• 9. • World Summit for Sustainable Development (WSSD) held in Johannesburg, South Africa • Johannesburg Plan of Implementation • The ”IWRM mandate” : National governments committed to developing national plans for integrated water resources management and water efficiency (by 2005 !) • Sponsoring Partners formed GWPO under international public law as an intergovernmental organization, hosted by Sweden What happened in 2002 ?
  • 10. Common vision : Building water security world-wide Innovative structure: • Works at all levels in a non-hierarchical way • Promotes inter-regional learning and knowledge-sharing • Supports joint initiatives – the art of partnership! • The multiplier effect Dimensions of Partnership : Interdisciplinary / Intersectoral / Govt – business – civil society Some lessons from 17 years of GWP:
  • 11. (with important variations from region to region) - 27% government/public sector - 12% private sector - 35% NGOs - 19% academic / research / professional orgs - 7% other (eg. international orgs, media) KEY STRENGTHS :  A neutral multistakeholder platform  Inclusive yet clear structures at all levels  Strong knowledge base  Moving from advocacy to implementation Overall structure after 17 years of GWP :
  • 12. Analysis of GWP partners by type and across regions • 121 new partners in the 12 month period Oct 2012 to Oct 2013 • total: 2844 partner organisations in Oct 2013
  • 13. Summing up GWP – An innovative action network Knowledge base Policy base Action network Partnership at all levels + a network on the ground
  • 14. The second step in the evolution of GWP : A partnership supported by an IGO (2002)
  • 15. GWP: Network, Partnership and InterGovernmental Organization “A partnership is not the sum of its parts, it is the product of the parts' interaction.”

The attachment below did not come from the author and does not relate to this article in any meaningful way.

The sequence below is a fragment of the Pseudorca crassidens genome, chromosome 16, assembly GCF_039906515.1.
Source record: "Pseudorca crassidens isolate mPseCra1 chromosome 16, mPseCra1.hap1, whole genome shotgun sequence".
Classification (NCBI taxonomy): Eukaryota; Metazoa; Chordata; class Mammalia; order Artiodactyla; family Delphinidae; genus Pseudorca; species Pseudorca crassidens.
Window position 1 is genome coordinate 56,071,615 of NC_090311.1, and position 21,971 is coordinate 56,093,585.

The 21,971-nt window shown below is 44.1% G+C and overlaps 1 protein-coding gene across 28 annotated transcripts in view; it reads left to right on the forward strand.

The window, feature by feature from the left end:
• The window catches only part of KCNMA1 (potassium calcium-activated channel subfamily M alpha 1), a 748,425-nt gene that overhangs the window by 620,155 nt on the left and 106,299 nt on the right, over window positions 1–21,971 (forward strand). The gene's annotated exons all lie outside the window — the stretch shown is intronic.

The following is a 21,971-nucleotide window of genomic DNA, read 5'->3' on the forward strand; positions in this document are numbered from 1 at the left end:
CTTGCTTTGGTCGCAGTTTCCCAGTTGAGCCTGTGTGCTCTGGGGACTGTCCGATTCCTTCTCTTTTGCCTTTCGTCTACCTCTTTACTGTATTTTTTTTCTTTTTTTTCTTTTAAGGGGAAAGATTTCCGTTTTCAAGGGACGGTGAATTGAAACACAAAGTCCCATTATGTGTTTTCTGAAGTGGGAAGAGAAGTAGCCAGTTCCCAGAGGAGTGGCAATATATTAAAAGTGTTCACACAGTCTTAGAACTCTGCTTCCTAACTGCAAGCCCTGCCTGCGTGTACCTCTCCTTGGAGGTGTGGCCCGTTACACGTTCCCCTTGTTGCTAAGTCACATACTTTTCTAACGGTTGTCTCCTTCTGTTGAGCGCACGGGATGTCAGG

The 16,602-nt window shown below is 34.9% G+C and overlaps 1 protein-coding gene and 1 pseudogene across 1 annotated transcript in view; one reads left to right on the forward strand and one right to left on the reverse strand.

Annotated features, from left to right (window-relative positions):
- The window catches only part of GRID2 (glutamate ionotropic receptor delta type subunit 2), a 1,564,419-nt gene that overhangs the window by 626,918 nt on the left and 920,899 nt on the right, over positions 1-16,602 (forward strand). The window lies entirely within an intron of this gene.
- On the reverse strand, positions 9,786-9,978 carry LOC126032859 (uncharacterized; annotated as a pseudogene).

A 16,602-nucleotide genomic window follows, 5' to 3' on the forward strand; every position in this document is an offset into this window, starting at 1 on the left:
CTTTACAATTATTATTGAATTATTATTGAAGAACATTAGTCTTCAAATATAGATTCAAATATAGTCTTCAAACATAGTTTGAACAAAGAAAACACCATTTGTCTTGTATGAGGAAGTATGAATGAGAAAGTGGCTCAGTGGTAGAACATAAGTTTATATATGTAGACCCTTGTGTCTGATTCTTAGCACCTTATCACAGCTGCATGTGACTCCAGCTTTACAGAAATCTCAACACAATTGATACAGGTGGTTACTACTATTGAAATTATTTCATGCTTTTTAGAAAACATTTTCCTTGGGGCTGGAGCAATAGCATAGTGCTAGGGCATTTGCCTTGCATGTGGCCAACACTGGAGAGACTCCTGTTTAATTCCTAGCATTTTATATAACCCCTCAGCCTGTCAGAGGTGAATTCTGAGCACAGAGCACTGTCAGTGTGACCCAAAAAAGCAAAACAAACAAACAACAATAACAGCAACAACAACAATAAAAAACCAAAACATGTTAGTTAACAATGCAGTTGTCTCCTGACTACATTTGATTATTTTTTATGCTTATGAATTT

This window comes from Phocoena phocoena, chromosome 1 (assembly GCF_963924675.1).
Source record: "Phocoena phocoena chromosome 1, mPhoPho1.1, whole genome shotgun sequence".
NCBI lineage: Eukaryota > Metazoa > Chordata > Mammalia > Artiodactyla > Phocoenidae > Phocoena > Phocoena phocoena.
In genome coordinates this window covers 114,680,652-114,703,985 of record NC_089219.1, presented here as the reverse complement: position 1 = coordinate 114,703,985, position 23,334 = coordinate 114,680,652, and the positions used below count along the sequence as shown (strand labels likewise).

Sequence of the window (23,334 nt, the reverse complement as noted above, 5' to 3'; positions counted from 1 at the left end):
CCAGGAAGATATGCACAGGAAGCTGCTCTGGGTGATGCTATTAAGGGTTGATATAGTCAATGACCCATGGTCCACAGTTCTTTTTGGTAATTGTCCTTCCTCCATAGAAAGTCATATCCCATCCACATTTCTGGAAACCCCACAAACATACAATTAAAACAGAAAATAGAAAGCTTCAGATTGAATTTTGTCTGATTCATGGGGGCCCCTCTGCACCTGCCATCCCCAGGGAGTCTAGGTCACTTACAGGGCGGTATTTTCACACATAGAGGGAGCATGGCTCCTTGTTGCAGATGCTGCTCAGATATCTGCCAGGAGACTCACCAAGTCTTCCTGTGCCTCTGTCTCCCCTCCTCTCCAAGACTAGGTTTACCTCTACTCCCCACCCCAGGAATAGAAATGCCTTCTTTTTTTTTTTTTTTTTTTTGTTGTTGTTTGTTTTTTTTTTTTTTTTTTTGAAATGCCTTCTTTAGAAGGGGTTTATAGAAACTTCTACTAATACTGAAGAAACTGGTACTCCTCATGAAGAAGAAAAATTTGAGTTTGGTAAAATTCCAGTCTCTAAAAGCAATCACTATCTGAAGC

• 16. Challenges : # 1 : Working in partnership • Difficult to demonstrate attribution # 2 : Working at the policy level • Difficult to demonstrate impact on the ground • Difficult to assess numbers of beneficiaries • Moving from policy to implementation #3 : A voluntary association (not fee-based) • Constant challenge to raise funding at local level, at country level, at regional level, and at global level Some lessons from 17 years of GWP:
  • 17. Financial Partners (core funding) • Austria, Denmark, France, Germany, the Netherlands, Norway, Spain, Sweden, Switzerland, the United Kingdom Designated fund providers (multilaterals) • Asian Development Bank (ADB), European Commission Regional, national, local support (incl.private sector etc) • Finland, USA, Coca Cola, etc Voluntary and in-kind contributions from Partners $64million question : How are we funded?
  • 18. BUILDING FOCUS AND SUBSTANCE : 2009 : « Strategy update» « Building climate resilience through water security » 2011 : « Future Directions » Climate change Food security Urbanization Transboundary waters Financing water management 2013 : Thematic focus areas proposed following participatory global/regional strategy process Climate change Food security Urbanization Transboundary waters Ecosystems Energy security
  • 19. Thank you ! A growing international network since 1996